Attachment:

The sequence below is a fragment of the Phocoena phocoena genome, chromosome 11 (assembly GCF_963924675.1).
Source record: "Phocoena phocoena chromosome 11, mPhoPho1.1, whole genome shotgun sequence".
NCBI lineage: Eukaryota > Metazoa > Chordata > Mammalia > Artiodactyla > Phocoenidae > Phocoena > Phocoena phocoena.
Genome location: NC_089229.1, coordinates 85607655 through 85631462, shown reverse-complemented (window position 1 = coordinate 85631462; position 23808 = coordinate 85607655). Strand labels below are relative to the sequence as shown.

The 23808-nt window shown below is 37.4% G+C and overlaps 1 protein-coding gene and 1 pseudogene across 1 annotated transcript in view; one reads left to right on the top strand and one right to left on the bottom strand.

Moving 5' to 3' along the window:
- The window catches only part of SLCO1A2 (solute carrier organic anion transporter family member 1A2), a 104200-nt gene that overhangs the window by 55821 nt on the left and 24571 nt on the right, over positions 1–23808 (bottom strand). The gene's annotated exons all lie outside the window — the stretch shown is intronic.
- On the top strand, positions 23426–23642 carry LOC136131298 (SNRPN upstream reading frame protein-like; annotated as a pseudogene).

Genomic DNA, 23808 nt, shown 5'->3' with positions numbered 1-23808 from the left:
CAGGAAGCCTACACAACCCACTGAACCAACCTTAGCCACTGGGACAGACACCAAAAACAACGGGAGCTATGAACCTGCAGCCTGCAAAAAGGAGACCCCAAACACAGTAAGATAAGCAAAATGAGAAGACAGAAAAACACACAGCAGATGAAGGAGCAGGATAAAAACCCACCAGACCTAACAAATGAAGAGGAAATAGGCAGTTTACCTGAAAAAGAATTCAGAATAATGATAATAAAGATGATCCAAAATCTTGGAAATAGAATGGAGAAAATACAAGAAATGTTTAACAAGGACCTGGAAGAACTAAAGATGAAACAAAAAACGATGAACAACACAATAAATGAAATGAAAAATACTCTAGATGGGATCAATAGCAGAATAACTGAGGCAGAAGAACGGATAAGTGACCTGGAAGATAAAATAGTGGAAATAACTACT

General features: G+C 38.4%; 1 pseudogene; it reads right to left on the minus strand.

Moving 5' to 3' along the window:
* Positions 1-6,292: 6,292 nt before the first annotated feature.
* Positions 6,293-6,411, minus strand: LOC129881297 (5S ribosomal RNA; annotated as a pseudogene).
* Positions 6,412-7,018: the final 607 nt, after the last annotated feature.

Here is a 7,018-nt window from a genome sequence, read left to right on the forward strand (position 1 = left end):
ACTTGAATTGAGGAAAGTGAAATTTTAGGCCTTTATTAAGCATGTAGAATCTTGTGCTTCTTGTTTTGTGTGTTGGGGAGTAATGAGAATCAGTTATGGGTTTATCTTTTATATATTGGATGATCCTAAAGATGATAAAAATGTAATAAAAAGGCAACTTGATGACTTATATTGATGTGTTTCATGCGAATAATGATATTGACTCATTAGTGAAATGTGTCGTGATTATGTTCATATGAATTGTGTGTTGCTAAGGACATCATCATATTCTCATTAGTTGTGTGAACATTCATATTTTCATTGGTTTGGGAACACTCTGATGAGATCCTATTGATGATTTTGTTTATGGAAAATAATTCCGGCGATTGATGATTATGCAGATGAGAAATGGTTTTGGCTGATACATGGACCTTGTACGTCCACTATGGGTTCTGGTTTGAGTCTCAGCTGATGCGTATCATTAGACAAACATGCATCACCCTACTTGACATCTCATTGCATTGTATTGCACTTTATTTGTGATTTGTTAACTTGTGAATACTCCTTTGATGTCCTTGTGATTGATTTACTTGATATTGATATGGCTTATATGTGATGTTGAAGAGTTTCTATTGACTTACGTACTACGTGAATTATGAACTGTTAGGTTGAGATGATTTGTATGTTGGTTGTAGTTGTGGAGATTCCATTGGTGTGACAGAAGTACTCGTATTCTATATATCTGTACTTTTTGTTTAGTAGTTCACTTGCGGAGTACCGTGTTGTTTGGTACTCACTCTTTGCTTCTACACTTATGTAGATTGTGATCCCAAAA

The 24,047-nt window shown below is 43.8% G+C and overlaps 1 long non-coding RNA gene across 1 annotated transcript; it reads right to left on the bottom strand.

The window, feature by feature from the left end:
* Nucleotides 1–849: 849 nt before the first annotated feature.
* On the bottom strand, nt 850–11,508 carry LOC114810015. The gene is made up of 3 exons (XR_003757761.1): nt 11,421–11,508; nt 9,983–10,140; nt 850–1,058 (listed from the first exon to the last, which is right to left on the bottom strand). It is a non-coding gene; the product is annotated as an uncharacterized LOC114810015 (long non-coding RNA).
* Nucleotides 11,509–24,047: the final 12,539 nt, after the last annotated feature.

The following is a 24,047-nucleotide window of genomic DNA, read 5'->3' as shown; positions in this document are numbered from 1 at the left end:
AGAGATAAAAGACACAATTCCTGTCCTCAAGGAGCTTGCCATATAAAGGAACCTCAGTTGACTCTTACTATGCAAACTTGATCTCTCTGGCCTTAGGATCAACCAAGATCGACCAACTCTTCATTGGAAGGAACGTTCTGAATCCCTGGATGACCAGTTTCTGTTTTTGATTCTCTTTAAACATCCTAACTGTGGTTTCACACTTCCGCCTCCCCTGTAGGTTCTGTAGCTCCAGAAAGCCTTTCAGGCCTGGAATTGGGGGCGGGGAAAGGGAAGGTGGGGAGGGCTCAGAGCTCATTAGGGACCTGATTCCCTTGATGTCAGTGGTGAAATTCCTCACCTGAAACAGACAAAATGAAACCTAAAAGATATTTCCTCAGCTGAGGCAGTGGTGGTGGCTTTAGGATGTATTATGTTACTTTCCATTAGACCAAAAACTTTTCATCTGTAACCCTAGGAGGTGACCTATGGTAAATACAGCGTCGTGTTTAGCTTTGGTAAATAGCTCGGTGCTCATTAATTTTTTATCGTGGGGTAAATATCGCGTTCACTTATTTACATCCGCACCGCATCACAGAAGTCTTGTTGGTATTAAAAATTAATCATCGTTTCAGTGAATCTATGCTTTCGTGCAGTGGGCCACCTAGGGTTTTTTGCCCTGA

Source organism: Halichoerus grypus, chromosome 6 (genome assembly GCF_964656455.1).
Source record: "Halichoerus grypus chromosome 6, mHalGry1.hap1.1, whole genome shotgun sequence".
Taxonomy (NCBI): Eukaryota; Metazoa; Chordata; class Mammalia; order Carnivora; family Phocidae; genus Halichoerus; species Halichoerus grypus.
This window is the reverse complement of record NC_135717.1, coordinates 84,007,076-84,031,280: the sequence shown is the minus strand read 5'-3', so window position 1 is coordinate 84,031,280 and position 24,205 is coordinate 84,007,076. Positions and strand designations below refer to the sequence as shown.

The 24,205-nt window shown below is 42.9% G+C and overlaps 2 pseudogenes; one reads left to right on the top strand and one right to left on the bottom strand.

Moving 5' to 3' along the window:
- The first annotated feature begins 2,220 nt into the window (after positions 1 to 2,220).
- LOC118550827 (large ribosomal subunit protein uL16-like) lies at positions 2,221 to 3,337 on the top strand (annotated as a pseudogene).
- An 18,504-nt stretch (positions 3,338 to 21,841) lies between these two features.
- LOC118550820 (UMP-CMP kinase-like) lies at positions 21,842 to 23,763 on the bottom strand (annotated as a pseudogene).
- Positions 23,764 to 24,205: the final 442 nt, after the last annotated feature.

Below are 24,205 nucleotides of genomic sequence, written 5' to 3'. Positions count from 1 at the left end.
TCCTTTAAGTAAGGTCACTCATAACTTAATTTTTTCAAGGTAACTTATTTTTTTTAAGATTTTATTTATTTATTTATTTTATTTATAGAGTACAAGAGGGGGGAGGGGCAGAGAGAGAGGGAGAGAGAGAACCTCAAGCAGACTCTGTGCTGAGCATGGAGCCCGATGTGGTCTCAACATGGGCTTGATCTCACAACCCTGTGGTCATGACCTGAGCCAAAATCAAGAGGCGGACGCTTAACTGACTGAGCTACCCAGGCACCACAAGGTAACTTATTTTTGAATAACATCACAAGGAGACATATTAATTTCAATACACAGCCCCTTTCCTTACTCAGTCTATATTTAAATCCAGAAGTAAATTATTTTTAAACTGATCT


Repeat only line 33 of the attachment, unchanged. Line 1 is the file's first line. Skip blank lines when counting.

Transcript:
- An 18,504-nt stretch (positions 3,338 to 21,841) lies between these two features.